GM stunned workers recently when it announced it would cut roughly 14,000 jobs and idle five factories in North America, including the Lordstown, OH, plant, which employs 1,600 workers. This assembly plant, which opened 52 years ago, is the core of this blue-collar town. GM is idling plants to cut costs and free up money to invest in electric and autonomous cars.
“Their announcement is a kick in the stomach,” said one employee. Another said, “I’m too old to train for a new career and if I transfer to another GM plant, I fear that such a move would be hugely trying for my 15-year-old son.” And another, “When I came here there was this feeling this plant has been around forever, that this plant wasn’t going anywhere. You felt a security coming here. People bought houses.”
While part of me empathizes with these workers, part of me does not. If you follow the media at all, you know there is very little loyalty in big business anymore. Although for-profit companies have always been in business to turn a profit for shareholders, the events of the early 1980s impacted thefocus of business. This time period ushered in a deep economic recession, business bankruptcies, dramatic farm losses, and rising interest rates. When the dust settled in 1983, businesses emerged with one goal: THRIVE so we will be immune to the next downturn.
Thriving means keeping costs down and we all know the easiest and quickest way to reduce the cost of business is to cut Selling, General & Administrative Expenses (SG&A) – salaries. Since 1983, many companies have been able to keep their doors open during downturns thanks to massive layoffs (SG&A reductions). GM notwithstanding.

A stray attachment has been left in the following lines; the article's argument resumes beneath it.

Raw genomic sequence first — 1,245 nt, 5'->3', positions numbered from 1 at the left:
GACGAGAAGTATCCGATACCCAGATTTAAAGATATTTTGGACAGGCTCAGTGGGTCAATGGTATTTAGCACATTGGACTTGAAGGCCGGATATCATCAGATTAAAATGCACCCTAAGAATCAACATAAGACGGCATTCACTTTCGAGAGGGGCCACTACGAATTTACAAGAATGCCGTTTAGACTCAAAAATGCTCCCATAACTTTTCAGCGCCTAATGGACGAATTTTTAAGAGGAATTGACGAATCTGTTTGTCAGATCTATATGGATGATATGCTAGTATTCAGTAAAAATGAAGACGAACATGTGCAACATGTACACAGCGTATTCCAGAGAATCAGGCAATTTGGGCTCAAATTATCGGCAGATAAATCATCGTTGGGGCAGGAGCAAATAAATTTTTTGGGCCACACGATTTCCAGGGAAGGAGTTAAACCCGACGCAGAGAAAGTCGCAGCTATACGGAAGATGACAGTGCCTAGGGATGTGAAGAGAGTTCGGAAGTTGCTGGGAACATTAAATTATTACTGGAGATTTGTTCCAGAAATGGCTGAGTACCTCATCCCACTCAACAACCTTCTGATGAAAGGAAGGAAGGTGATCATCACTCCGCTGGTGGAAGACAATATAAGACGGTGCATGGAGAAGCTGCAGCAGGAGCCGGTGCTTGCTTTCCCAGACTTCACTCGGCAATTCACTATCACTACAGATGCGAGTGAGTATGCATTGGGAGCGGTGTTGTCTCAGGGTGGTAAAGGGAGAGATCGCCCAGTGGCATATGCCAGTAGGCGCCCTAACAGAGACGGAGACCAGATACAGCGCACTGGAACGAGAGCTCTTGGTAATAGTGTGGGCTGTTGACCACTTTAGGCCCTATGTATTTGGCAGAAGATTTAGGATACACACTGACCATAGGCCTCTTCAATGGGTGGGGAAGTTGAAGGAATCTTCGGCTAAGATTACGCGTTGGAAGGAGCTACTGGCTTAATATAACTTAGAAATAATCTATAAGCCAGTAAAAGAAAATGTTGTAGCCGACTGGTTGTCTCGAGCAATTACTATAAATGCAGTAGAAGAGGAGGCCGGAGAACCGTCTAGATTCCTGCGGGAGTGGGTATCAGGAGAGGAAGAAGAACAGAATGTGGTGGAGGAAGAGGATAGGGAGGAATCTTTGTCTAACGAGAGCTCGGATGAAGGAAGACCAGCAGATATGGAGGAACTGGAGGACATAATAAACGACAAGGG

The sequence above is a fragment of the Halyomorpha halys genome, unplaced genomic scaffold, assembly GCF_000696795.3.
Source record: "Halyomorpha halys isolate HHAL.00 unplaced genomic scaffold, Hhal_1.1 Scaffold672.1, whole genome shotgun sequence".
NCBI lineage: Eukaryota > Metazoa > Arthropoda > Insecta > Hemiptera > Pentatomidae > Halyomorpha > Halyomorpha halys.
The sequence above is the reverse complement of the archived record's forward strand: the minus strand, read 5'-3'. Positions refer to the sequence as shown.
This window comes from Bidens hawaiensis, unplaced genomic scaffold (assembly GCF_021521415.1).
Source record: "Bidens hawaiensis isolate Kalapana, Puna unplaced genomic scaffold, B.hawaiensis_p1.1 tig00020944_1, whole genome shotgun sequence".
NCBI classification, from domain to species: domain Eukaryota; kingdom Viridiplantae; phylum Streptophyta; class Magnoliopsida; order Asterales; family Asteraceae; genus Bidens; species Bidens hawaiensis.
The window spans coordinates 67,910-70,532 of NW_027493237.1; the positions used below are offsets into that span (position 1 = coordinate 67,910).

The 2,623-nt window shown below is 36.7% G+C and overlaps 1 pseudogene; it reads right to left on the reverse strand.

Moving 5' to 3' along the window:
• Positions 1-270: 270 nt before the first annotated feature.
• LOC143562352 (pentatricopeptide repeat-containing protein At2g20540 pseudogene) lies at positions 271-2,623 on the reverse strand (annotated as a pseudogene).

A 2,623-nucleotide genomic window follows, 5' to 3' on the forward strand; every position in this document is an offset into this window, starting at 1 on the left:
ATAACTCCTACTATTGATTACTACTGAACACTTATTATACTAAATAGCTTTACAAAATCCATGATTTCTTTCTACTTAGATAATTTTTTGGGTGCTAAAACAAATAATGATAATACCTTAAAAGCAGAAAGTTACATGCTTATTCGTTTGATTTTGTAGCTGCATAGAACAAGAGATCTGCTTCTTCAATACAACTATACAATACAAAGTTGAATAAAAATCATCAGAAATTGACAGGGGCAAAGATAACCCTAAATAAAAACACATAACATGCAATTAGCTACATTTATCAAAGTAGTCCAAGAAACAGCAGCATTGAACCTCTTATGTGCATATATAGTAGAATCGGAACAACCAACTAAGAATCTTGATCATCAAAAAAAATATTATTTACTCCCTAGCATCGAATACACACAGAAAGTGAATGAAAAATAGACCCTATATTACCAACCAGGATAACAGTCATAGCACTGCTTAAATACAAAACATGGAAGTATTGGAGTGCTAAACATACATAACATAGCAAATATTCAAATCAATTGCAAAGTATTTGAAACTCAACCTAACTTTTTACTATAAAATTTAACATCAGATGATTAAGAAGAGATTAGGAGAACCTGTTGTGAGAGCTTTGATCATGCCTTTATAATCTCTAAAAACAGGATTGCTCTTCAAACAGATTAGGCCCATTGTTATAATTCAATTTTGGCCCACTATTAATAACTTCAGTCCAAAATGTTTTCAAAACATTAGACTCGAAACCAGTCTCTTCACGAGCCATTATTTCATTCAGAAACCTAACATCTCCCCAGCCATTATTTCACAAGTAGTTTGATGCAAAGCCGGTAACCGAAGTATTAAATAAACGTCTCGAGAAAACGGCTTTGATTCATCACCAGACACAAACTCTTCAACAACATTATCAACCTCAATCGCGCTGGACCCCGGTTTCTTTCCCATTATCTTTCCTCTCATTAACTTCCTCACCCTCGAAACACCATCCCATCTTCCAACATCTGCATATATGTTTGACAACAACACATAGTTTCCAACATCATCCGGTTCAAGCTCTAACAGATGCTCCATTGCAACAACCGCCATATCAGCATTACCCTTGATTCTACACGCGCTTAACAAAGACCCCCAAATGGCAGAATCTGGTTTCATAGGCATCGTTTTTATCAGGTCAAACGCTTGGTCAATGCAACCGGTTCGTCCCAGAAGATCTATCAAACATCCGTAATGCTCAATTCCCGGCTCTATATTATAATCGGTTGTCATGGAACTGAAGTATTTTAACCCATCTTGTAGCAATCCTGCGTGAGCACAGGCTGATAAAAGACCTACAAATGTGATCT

GM is doing what it needs to do to THRIVE, and employees – in every business in the world – need to do the same. Regardless of what your parents taught you, the truth is that nothing lasts forever. There are no guarantees in life. No one owes you anything. In your lifetime you are going to face challenges, and you must take accountability for finding a way out and up. You may have to re-invent yourself in business, relocate, start over in a new relationship, recover from a death, rebuild your wealth, or manage an illness. I could go on and on.
WHAT CAN I DO? Embrace the truth. You are in charge of your life and you are responsible for your own happiness. Sometimes this means letting go of something that we want very much, but that is not working. Trust that when one door closes, it’s making room for another door – a bigger door, a better door – to open. It’s not your job to figure out when or how this will happen… it’s your job to believe.
Jill Christensen is an employee engagement expert, best-selling author, and international keynote speaker. She is a Top 100 Global Employee Engagement Influencer, authored the best-selling book, If Not You, Who?, and works with the best and brightest global leaders to improve productivity and retention, customer satisfaction, and revenue growth. Jill can be reached at +1.303.999.9224 or email@example.com.